The Home Of Freemasonry in Long Eaton.
Freemasonry began to flourish in Long Eaton from 1887. Over the years it searched for a permanent home. In 1954 the Long Eaton Freemasons Hall opened its doors. While around 450 members currently use the facility; it is now the meeting place of many other local organisations and has become a popular wedding venue, offering both wedding service and reception under one roof.
The hall also is the home of the Long Eaton Masonic Benevolent Association (LEMBA), which donates thousands of pounds every year to local causes.
Our Guiding Principles
What Is Freemasonry About?
Building good people
Serving the Community
We are a unique members’ organisation that has thrived for over 300 years. Having no political or religious affiliations, we comprise members of all ages, races, religions, cultures and backgrounds. We meet in our individual Lodges throughout the country where we have ceremonial traditions which encourage us both to be more tolerant and respectful and actively to fulfil our civic and charitable responsibilities; we also make time to eat, drink and meet together, and form lifelong friendships.
To attract those from all backgrounds and walks of life, enabling them to develop into more thoughtful and confident people. To inspire and challenge them to practise the core values we celebrate – Integrity, Friendship, Respect, Service – in their private and public lives. To cement our reputation as a force for good in our communities and society at large and as a thriving organisation that people aspire to join.
Learn More About Freemasonry
What is Freemasonry?
Learn about our core principles and what Freemasonry means to it's members.
Where We Meet
Find our more about Long Eaton Freemasons' Hall, Cleve Lodge.
Are you interested in becoming a Freemason? Find out how you can join.
A Brief Introduction
There Are 6 Lodges In Long Eaton.
All have a mixed membership of men from all walks of life and differing backgrounds, all meeting as friends and Brothers.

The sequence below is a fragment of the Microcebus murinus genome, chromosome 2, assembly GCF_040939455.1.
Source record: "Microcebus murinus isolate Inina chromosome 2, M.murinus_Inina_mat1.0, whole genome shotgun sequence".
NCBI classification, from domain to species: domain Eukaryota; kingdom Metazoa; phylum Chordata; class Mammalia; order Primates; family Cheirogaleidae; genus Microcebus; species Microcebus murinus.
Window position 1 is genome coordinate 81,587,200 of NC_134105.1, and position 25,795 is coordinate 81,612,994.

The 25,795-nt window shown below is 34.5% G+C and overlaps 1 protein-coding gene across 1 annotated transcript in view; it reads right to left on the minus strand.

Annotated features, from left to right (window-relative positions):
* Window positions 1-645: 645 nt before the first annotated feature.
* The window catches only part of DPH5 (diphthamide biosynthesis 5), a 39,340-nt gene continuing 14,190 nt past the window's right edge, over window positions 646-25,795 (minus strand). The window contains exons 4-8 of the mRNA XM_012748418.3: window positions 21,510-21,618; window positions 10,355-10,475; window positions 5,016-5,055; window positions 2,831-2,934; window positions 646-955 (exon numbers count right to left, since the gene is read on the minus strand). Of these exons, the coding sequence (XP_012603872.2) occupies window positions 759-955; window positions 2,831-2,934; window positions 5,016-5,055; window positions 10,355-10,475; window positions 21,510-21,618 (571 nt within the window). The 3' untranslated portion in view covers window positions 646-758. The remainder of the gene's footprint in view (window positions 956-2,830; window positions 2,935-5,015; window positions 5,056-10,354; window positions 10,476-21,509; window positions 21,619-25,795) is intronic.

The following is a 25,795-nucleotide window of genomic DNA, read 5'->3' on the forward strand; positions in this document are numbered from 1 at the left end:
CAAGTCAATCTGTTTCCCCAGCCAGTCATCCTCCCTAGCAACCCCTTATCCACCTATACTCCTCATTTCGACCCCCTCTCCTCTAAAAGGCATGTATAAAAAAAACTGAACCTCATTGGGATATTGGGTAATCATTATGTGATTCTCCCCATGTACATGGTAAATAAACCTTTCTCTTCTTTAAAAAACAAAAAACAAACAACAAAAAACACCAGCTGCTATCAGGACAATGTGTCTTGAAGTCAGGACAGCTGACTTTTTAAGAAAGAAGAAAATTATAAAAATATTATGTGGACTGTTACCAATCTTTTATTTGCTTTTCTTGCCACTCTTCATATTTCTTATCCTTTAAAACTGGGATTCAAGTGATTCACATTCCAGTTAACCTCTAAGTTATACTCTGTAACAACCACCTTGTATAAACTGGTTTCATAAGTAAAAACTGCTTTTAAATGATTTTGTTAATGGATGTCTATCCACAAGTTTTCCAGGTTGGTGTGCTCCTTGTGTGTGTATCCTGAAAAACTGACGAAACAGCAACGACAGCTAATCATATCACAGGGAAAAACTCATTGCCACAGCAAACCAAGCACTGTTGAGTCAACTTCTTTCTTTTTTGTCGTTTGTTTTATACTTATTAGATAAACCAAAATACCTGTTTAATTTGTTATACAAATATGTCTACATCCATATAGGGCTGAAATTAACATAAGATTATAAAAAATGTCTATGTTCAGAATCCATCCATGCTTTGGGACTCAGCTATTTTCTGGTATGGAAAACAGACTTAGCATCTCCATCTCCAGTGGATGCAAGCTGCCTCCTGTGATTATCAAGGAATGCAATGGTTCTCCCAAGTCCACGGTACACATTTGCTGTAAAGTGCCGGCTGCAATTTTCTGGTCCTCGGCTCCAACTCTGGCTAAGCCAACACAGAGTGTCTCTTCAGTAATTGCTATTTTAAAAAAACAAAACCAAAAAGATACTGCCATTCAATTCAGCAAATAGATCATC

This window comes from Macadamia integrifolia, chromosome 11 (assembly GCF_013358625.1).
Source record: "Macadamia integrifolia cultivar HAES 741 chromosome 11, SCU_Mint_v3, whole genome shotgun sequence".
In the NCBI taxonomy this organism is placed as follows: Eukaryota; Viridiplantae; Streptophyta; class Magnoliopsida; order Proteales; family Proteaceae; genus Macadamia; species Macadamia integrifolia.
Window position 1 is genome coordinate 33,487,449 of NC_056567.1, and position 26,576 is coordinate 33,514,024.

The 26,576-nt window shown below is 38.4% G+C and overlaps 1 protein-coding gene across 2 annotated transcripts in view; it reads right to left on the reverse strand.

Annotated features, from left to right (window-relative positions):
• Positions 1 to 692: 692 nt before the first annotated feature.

All members are known individually as a “Brother” or collectively as “Brethren” irrespective of race, religion, social status or background and we meet as equals.
For Freemasons, there are four important values that help define their path through life: Integrity, Friendship, Respect and Service. In today’s world filled with uncertainty, these principles ring as true as they have at any point in the organisation’s history.
Freemasonry In Long Eaton
Freemasonry means different things to each of those who join.
For some, it’s about making lifelong friends and acquaintances who have similar values. For others, it’s about being able to help deserving causes – making a contribution to family and society. For many, it is an enjoyable hobby but at the same time much more – Freemasonry helps members become better citizens and live life to a high moral code.
Freemasonry is one of the world’s oldest and largest non-political, fraternal and charitable organisations. It teaches self-knowledge through participation in a progression of ceremonies. Members are expected to be of high moral standing and are encouraged to speak openly about Freemasonry. The following information is intended to explain Freemasonry as it is practised under the United Grand Lodge of England, which administers Lodges of Freemasons in England and Wales and in many places overseas.
Freemasonry is a society concerned with moral and spiritual values. Its members are taught its principles (moral lessons and self-knowledge) by a series of ritual dramas – a progression of allegorical two-part plays which are learnt by heart and performed within each Lodge-which follow ancient forms, and use stonemasons customs and tools as allegorical guides. Freemasonry instils in its members a moral and ethical approach to life: its values are based on integrity, kindness, honesty and fairness. Members are urged to regard the interests of the family as paramount but, importantly, Freemasonry also teaches concern for people, care for the less fortunate and help for those in need.
Women can also become Freemasons, there are two Grand Lodges for women Freemasons. Freemasonry for women and for men work closely together and both remain happy to meet separately.
The Royal Arch is the final part in the journey that begins with one’s initiation and together with the other two degrees of the Craft completes “pure Antient Masonry”.
Master Masons are eligible to join the Royal Arch four weeks after taking their third degree.